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Medical Health Experts Say Watching Police Brutality Videos May Be Damaging to Mental Health of African-Americans
Published:
7/15/2016 12:15:38 PM


Tyree Johnson, cousin of Philando Castile who was fatally shot by police during a traffic stop, is consoled by one of Castile’s co-workers at a “Black Lives Matter” demonstration in front of the Governor’s Mansion in St. Paul, Minnesota, U.S., July 7, 2016. REUTERS/Eric Miller
 
By Liz Adetiba and Anna Almendrala


Jarrod Doyle was relaxing with friends on July 5 when the hashtag #AltonSterling popped up on his Instagram feed. He tabbed over to Google to search the name. On Facebook, he found a graphic video of two police officers pinning Sterling to the ground before fatally shooting him in the chest and back six times.

After watching that video, the 23-year-old Atlanta resident realized his teeth and hands had been clenched the entire time.

“I was instantly angry. I just kind of get that — it’s like a rage. The rage you really can’t do anything about because you don’t know what the outcome is going to be. You’re just angry. You’re mad at everyone and everything,” Doyle told The Huffington Post.

As the hours passed, that anger turned into a feeling of helplessness and fear for his own life.

On July 7, Doyle was scrolling through Facebook when an autoplaying video of Philando Castile’s dying moments appeared in his feed. Castile’s girlfriend, Diamond “Lavish” Williams, began recording the video on Facebook Live shortly after a police officer shot Castile during a traffic stop.

The cycle of rage, tension and fear started all over again.

“You never know when the next incident is going to be,” said Doyle, who is a black man himself. “You never know if you’re going to be that next case.”

At least 509 people have been shot and killed by police in the U.S. this year, according to a Washington Post database. More and more of those incidents are being captured on mobile phone videos, shot mostly by bystanders and then broadcast widely on social media and cable news.

That means, more and more of us are trying to decide whether to click “play” and trying to deal with our sorrow and despair afterward.

Research on the psychological effects of watching footage of police brutality is in the early stages. But medical health experts suggest there can be long-term implications, especially for those, like Doyle, who are the same race as the people being beaten and shot.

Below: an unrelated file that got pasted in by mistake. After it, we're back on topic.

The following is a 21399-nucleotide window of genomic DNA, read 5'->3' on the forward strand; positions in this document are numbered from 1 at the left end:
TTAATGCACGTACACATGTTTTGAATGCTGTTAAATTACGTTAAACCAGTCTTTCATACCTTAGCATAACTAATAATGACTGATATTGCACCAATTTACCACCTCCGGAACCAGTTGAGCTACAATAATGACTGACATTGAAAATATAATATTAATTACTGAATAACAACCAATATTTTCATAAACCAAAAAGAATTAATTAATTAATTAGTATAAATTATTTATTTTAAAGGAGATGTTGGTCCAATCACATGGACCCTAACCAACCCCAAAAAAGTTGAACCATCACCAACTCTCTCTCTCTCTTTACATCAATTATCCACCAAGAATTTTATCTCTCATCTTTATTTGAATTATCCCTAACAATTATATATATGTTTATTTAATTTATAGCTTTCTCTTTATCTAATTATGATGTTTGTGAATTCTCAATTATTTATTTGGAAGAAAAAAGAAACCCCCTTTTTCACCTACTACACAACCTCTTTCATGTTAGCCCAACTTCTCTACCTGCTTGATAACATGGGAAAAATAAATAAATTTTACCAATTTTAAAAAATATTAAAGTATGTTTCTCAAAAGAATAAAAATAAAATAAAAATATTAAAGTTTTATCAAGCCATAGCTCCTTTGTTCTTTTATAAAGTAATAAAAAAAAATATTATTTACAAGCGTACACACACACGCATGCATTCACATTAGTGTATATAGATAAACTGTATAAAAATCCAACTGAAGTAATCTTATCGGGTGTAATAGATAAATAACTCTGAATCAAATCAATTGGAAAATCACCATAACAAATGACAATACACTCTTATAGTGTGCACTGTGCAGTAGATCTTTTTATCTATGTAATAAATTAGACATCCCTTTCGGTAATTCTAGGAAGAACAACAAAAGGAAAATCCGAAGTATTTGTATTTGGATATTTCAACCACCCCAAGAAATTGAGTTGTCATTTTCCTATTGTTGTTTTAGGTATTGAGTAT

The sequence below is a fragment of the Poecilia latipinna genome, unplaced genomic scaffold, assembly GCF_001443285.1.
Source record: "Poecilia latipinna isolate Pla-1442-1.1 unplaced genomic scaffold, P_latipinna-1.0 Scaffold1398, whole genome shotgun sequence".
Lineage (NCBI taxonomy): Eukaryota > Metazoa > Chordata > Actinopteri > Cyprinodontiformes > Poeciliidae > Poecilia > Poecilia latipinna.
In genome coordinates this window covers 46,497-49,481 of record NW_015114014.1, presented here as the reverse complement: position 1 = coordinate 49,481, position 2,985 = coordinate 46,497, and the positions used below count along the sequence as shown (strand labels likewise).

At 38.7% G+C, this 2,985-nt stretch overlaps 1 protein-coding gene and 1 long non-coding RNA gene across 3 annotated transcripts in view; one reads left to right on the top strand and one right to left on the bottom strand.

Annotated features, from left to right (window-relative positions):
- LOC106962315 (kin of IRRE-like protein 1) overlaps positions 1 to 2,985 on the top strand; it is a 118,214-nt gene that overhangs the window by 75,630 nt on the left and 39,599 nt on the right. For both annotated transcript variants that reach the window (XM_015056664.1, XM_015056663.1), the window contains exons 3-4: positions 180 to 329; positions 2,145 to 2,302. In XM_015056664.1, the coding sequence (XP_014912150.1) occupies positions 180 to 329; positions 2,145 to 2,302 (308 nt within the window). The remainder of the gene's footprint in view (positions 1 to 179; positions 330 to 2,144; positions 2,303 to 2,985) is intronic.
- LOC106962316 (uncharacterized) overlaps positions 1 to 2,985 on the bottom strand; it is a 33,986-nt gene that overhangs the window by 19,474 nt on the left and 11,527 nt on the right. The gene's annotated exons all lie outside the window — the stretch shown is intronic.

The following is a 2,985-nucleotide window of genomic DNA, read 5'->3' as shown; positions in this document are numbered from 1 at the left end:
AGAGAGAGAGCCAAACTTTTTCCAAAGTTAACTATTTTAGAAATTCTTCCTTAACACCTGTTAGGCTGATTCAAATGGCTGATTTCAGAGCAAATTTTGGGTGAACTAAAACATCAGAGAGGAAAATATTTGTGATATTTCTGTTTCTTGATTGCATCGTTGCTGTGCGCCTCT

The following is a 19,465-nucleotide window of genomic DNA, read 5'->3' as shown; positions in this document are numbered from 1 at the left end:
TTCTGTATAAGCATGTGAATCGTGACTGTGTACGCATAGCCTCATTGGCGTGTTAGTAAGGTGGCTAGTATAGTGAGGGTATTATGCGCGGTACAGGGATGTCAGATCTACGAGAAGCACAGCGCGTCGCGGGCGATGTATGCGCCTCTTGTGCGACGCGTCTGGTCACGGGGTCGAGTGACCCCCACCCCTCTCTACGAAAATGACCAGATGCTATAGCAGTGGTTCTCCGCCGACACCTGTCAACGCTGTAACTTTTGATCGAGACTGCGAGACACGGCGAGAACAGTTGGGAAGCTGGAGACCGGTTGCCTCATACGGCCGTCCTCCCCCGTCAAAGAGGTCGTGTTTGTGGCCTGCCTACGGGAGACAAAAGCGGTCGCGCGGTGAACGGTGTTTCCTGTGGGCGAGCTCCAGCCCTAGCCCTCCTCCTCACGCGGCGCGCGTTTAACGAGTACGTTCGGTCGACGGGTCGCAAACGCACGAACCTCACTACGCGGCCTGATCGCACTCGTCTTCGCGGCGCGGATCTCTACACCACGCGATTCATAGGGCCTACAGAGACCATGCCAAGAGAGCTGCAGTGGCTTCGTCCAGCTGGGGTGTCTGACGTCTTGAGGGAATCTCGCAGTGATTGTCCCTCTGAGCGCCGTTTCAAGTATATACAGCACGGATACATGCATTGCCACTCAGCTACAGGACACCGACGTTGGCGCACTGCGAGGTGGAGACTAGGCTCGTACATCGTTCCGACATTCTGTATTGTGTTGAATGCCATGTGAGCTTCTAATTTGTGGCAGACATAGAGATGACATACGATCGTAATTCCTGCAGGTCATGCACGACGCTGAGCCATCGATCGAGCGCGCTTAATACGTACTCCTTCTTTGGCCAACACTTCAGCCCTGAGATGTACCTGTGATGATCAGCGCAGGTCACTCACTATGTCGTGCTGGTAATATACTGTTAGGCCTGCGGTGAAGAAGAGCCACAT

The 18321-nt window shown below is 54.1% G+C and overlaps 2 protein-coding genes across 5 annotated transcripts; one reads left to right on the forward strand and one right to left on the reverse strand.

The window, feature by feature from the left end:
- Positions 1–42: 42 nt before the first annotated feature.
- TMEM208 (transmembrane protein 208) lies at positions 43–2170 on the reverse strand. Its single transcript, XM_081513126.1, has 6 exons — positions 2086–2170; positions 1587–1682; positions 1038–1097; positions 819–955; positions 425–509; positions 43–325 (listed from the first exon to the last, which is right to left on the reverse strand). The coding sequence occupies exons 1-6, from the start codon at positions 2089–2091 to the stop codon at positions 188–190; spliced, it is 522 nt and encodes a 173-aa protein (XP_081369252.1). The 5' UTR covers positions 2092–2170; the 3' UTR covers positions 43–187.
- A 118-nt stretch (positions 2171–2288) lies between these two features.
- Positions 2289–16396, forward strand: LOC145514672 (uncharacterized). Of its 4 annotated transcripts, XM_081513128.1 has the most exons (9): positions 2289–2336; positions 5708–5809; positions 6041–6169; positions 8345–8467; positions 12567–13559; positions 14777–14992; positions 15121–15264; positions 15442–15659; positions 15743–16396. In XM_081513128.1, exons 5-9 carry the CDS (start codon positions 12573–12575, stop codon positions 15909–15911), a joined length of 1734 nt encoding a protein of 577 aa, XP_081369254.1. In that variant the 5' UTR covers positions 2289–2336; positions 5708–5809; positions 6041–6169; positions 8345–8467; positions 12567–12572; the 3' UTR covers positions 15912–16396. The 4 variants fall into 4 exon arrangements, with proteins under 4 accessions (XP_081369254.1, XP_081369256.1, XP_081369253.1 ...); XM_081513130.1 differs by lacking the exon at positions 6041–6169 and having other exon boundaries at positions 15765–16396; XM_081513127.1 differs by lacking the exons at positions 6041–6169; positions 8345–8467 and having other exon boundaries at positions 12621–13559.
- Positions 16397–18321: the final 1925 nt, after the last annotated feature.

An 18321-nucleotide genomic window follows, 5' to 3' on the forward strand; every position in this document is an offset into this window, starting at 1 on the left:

That Could Be Me Or Mine


It’s normal to feel sadness, anger and despair after watching a violent video. Research suggests that repeated viewing of terrorism news coverage can lead to symptoms of post-traumatic stress disorder, especially in people who are already prone to react physically to stress or have prior exposure to violence. Scholarship also shows that racism can have a traumatizing effect on its victims.

So it’s not too big a stop to think that all these police brutality videos may be especially damaging to the mental health of African-Americans.

“When you’re part of a stigmatized community, so much of your identity is tied up in that community,” explained Monnica Williams, a clinical psychologist and director of the Center for Mental Health Disparities at the University of Louisville. “And when you see other people like you who are being victimized, it makes you feel that the world’s not a safe place for people like you.”

The perception that the perpetrators of violence face no consequences for their actions can transform that trauma into terror, said Phillip Atiba Goff, a social psychology expert and president of the Center for Policing Equity.

“If you’re conditioned to a trauma, and that trauma occurs and recurs in a context where it feels you have no control over it, and it’s being done by powerful people for whom there are no consequences, that’s why I’m saying we move from trauma to terror,” Goff said.

We don’t know yet whether the police officers who shot Sterling and Castile this week will face criminal charges. But the lack of jail time for the killers of Eric Garner and Akai Gurley, for instance, two black men who died at the hands of New York police in 2014, feed into the belief that police are rarely punished for their violent actions against civilians.

Not to mention the fearful certainty that it will happen again.

“What can you do? What do you do?” Doyle said. “You feel bad that you can’t do anything.”

Avoiding all such footage can be difficult, however, especially for the millions who use social media daily. Autoplaying videos autoplay. And hashtags and photos can lead people down a rabbit hole of internet searches toward grisly sights.

“The platform we use to nurture our relationships can also be the medium by which we’re traumatized,” Moeller observed.

So if you are going to watch a video, Goff has one final piece of advice: Focus on your body’s response to the footage as a way to know when it’s time to close the screen.

“If you see that your blood pressure is going up and your heart is racing, that’s a good time to stop watching,” he said.
 

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